Thursday, November 10, 2011

Will Europe Drag the U.S. into Recession?

With signs that Europe is likely in the grips of recession due to their inability to adequately address their debt crisis, we’ve been trying to get a handle on how that will impact the U.S. economy. The reality that economies are more globally connected than ever hasn’t prevented some analysts from predicting that the U.S. will be fine, even if growth in Europe is contracting. We weren’t believers in the idea of “decoupling” when it was popular back in 2007-08, and we find ourselves skeptical again today.

A recent research report from Citigroup illustrates how tightly linked economies are these days. The chart below (from the report) shows the correlation in GDP growth rates between major European economies and the U.S. over the past two decades. In the 1990s, the correlation was only 18.5%, and it was much easier to buy into the idea that the U.S. could decouple from Europe (and vice versa). In the past decade, however, the correlation has jumped up to 72%, clearly indicating that the economies move together more often than not.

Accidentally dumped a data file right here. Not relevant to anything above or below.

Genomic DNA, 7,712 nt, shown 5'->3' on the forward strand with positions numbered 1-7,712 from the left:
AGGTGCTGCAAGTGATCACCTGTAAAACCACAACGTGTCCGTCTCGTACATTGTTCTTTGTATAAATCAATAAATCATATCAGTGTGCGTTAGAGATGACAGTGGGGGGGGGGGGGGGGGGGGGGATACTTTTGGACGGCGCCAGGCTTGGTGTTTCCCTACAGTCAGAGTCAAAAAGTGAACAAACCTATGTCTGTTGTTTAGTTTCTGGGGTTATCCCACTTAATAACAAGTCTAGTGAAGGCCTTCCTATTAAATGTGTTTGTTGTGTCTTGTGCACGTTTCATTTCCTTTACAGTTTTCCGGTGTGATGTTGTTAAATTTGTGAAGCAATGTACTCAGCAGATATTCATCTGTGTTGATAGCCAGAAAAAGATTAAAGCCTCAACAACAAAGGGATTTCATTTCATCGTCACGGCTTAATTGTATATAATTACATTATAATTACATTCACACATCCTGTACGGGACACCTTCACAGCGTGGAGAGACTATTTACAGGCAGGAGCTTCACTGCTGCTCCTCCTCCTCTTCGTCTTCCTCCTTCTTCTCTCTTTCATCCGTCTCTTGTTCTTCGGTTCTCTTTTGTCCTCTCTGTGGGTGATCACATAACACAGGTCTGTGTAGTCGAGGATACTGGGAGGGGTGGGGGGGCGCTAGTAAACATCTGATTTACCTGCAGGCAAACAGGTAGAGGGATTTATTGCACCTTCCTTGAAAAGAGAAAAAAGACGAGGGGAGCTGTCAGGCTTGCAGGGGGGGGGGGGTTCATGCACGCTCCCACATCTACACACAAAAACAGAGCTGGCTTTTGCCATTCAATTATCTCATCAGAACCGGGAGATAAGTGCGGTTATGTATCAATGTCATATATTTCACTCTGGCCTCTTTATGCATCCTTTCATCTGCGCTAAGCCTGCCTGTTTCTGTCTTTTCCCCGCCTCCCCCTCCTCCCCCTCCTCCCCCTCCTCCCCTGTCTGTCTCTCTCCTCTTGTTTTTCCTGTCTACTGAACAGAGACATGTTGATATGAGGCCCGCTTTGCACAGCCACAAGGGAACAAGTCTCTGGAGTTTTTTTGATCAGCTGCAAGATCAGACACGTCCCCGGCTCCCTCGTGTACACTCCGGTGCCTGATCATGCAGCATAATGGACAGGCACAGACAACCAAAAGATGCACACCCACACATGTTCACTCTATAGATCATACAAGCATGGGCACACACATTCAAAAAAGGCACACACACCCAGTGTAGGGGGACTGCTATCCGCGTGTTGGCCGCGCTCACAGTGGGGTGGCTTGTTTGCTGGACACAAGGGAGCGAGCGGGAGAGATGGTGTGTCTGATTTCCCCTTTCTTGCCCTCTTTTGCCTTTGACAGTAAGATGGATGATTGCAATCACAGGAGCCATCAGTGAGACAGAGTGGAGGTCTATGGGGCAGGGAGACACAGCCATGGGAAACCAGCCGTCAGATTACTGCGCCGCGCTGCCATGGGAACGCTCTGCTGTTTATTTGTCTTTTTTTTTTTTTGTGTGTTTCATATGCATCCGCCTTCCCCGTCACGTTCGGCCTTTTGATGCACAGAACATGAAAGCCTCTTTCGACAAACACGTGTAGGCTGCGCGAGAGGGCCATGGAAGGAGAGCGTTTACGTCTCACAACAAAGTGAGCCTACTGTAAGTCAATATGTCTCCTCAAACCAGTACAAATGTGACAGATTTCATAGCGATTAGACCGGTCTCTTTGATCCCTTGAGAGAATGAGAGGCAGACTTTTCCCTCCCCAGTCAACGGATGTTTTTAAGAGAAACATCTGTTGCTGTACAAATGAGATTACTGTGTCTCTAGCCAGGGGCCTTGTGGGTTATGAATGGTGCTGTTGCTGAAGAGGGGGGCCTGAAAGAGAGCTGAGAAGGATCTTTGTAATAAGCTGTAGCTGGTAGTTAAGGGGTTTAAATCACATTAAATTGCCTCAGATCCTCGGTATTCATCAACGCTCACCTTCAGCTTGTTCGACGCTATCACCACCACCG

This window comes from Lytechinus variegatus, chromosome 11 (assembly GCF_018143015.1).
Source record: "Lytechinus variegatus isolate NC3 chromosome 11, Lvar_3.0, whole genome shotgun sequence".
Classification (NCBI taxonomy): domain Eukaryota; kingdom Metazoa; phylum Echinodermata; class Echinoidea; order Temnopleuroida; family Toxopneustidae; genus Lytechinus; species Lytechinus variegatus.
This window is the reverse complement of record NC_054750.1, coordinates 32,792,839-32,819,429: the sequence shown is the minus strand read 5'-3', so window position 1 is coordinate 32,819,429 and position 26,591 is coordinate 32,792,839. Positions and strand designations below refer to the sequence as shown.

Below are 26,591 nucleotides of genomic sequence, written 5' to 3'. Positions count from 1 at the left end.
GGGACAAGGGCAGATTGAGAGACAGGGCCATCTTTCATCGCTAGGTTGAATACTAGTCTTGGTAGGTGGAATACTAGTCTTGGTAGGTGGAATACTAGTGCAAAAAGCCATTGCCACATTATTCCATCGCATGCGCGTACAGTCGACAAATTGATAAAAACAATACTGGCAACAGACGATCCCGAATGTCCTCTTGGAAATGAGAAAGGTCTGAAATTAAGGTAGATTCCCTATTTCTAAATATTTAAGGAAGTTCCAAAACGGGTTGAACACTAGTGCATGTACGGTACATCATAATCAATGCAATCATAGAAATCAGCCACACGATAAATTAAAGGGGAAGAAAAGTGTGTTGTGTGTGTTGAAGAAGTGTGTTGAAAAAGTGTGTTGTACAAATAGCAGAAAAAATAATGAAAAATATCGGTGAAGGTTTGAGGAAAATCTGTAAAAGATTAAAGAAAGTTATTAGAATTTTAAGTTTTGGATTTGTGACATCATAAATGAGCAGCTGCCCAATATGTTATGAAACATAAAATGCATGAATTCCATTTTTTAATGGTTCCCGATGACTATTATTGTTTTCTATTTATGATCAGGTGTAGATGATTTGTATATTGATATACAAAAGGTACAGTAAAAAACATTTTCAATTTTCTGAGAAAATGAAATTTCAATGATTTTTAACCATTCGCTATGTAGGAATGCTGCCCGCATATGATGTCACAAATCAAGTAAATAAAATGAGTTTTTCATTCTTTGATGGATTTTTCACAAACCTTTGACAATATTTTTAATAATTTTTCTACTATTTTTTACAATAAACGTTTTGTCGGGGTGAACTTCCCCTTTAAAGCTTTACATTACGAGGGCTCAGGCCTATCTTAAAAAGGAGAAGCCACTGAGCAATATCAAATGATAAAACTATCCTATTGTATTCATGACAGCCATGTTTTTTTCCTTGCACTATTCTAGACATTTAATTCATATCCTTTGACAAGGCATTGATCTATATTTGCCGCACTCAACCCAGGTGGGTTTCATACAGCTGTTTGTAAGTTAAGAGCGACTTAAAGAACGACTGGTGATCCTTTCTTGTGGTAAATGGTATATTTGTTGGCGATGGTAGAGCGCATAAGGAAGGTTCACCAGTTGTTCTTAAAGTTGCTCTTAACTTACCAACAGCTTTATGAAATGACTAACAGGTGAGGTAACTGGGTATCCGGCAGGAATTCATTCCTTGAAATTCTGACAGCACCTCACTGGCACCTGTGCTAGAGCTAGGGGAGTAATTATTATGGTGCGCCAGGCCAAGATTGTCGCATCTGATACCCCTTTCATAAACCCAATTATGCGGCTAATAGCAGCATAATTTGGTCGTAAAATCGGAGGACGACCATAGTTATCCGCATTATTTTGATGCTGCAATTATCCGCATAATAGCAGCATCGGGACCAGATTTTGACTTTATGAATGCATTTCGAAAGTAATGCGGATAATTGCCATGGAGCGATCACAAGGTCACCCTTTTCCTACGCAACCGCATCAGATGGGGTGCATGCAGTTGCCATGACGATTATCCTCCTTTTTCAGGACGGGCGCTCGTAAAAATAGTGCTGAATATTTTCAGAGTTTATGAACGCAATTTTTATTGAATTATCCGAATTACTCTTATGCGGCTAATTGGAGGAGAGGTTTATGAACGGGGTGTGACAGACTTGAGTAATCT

If the U.S. economy was firing on all cylinders, we might be more open to the idea that a European recession would be a non-event. But with the current recovery lackluster in many respects and with risks still unusually elevated, we're following economic developments in Europe with significant concern.